Corporations respecting human rights: An impossible combination
A small group of transnational corporations dominate, to an increasingly greater degree, almost every sector of the economy. These corporations were already big, but now they are enormous, and their activities are causing ever more negative impacts. At the same time, thanks to the hard-fought struggles by local communities, movements, organizations and activists, these same corporations have found themselves forced to adopt written commitments to certain ethical standards and to corporate social and environmental responsibility. They have also begun to develop systems for the certification of “sustainability” and to talk about “best practice”. They have even begun to talk about respecting human rights.
In this bulletin, dedicated once again to International Human Rights Day, we have sought to reflect on this matter by looking at the conduct of big corporations. The analysis makes it impossible to ignore how the activities of these companies violate a wide range of basic rights, including those enshrined in international laws and agreements. Among basic rights, for example, we include all those which seek to guarantee the dignity of human beings and social and environmental justice.
This bulletin documents the violence of land grabbing as perhaps one of the most brutal corporate activities today, one which is expressed in various ways. It is violent how big corporations in the eucalyptus and pulp sector grab ever greater areas of land in countries like Brazil, to establish massive industrial plantations, and how they have historically done so illegally and with the support of the government. Also violent is the unbridled expansion of big oil palm plantation corporations in Africa, which are invading the lands of peasant farmers, jeopardising food sovereignty and increasing hunger in countries like Sierra Leone. Equally violent is the way big corporations in the energy sector are grabbing land to build hydroelectric mega-dams in Malaysia and other countries, destroying biodiversity, forests and the livelihoods of the population, in order to profit from electricity generation. All of this results in massive liabilities, with millions of people forced off their lands and pushed to the peripheries of big cities, where an ever greater percentage of the population in the global South is now concentrated, even though there is enough land for a large part of that population to work the land, live in dignity and guarantee the food sovereignty of their countries.
The way that corporations treat their workers today is also violent, both those who are directly employed by them and, even more so, those who are indirectly employed. Slavery, which was formally abolished long ago around the world, continues to exist and worsen in the regions that supply big corporations with raw materials – for example, on the vast industrial oil palm plantations in Malaysia and Indonesia, the main producers of palm oil.
It is violent how big corporations do not accept limits to their activities, which are increasingly more globalized through “free trade”, which signifies a great advantage for even further increasing their profits. And because they control the market, they can gain even greater advantage. Corporations seek to guarantee their interests in key spaces like the World Trade Organization (WTO), which recently met in Bali, Indonesia.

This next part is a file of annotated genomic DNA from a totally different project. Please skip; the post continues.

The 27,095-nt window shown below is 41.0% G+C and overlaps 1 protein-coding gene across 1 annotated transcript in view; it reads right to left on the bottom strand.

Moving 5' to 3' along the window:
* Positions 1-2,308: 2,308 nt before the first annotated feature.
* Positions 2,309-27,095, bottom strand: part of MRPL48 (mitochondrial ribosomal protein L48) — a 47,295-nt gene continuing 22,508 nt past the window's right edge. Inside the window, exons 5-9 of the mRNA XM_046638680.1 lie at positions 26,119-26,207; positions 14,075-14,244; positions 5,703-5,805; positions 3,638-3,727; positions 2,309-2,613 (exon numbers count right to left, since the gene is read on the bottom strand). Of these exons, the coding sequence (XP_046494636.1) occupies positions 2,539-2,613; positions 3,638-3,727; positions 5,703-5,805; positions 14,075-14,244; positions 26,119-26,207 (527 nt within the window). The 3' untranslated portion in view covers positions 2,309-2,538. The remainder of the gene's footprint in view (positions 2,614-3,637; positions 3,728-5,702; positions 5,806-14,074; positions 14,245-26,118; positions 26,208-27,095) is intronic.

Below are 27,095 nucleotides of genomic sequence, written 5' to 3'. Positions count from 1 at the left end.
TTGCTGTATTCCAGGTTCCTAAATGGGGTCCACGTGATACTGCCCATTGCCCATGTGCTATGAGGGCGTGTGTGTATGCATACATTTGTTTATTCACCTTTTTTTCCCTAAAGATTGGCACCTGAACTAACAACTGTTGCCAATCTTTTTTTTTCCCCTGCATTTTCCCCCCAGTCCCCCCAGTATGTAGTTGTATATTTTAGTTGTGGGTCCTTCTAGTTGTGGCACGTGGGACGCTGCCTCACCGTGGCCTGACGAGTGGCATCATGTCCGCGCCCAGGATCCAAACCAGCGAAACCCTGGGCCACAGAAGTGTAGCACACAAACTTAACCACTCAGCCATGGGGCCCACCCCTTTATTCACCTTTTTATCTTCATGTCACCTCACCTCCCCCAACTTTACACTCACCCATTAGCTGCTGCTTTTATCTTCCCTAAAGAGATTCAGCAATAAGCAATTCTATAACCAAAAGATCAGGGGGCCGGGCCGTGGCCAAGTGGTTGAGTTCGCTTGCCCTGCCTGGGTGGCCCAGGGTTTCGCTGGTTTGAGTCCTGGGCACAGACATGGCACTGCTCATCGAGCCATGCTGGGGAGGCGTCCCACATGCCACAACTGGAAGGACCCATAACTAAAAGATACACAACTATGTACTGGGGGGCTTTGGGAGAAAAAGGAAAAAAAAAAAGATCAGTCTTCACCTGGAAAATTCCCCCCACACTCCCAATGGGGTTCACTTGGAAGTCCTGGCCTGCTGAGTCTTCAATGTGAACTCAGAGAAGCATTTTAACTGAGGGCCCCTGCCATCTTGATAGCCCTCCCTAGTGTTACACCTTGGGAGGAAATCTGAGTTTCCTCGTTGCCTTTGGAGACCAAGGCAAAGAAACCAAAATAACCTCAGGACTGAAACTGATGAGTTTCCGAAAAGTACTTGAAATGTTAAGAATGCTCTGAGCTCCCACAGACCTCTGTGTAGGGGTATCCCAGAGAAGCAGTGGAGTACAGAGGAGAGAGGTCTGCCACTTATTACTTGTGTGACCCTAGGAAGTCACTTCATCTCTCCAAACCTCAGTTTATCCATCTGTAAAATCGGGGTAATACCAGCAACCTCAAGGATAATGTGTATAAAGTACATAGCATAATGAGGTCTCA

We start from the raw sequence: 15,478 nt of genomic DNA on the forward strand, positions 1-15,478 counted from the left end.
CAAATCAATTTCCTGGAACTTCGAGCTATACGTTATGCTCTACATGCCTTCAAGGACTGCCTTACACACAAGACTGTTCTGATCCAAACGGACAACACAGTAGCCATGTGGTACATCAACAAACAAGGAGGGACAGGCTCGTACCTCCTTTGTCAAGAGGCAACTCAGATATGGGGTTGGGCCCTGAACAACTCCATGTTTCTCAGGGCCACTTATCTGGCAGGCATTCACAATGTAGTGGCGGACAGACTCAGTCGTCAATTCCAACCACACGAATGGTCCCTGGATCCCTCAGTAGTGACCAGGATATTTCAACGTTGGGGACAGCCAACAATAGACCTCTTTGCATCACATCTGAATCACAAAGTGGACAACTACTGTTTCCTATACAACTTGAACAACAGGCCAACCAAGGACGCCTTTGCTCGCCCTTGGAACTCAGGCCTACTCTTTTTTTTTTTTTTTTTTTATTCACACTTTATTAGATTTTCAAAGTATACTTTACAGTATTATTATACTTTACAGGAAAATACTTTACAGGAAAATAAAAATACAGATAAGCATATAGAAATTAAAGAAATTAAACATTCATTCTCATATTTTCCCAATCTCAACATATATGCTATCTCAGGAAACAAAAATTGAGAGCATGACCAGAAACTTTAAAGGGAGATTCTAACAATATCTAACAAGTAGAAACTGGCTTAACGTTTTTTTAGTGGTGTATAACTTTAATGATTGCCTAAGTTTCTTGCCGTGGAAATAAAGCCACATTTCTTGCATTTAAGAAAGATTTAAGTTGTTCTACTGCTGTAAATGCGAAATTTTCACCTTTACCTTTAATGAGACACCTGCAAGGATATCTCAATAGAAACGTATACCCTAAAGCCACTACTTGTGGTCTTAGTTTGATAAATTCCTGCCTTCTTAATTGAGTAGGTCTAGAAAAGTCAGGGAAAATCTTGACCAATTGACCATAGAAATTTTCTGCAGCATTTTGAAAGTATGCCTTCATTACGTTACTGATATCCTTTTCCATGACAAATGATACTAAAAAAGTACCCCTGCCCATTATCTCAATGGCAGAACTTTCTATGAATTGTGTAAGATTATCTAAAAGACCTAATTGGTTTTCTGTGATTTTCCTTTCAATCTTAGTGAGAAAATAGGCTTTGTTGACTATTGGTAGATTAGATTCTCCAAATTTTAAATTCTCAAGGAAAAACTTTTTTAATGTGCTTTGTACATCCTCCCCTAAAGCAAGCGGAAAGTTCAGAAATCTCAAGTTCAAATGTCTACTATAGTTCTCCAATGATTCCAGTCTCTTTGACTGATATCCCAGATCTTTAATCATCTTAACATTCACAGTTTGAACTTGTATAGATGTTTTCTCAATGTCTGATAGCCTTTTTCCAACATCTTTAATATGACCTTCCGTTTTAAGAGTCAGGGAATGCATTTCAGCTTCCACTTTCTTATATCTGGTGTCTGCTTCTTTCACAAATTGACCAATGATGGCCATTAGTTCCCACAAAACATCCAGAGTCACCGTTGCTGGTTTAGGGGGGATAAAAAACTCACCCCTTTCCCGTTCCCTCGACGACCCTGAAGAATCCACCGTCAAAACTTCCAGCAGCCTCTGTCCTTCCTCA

It is violent as well when big companies adopt the discourse of the “sustainability” of tropical timber produced through so-called “sustainable forest management”, which actually promotes the gradual devastation of tropical forests, destroying the future of communities who depend on these forests for their livelihoods and ways of life. The only real objectives of this “sustainable” forest management are increasing corporate profits and promoting the consumption of unnecessary goods.
Without a doubt, it is extremely important to continue to fight to ensure that our governments, and the UN, guarantee basic human rights, placing special emphasis on the tireless struggle of La Via Campesina in recent years to push for the adoption of a UN declaration on the rights of peasant farmers – a struggle that deserves everyone’s support.
At the same time, it is necessary to recognize that big corporations, based on the logic of the capitalist system itself, are interested only in accumulation, speculation and generating ever greater profits. Big corporations are the ultimate expression of an intrinsically unjust and exploitative system. They seek to open up ever more markets, including those related to “sustainability” through “certificates of sustainability”, “social and environmental corporate responsibility” policies and “codes of ethics”. They do not accept binding rules, pushing instead for voluntary systems, since under the logic of capital, markets cannot impose barriers to free trade for corporations, and this applies to the “sustainability” business as well.
Without changes at the global level to drastically restrict the action of big corporations, we will witness the continued occupation and privatization of lands and forests by corporate power, and the myriad violations of rights will not stop. It is therefore well worth focusing efforts on holding corporations accountable for their current and historic rights violations.
We call on everyone to support and join the Global Campaign to Dismantle Corporate Power and End the Impunity of Transnational Corporations. Respect for human rights and corporations do not mix; human rights can only be combined with an economic system based on solidarity, food sovereignty and social and environmental justice.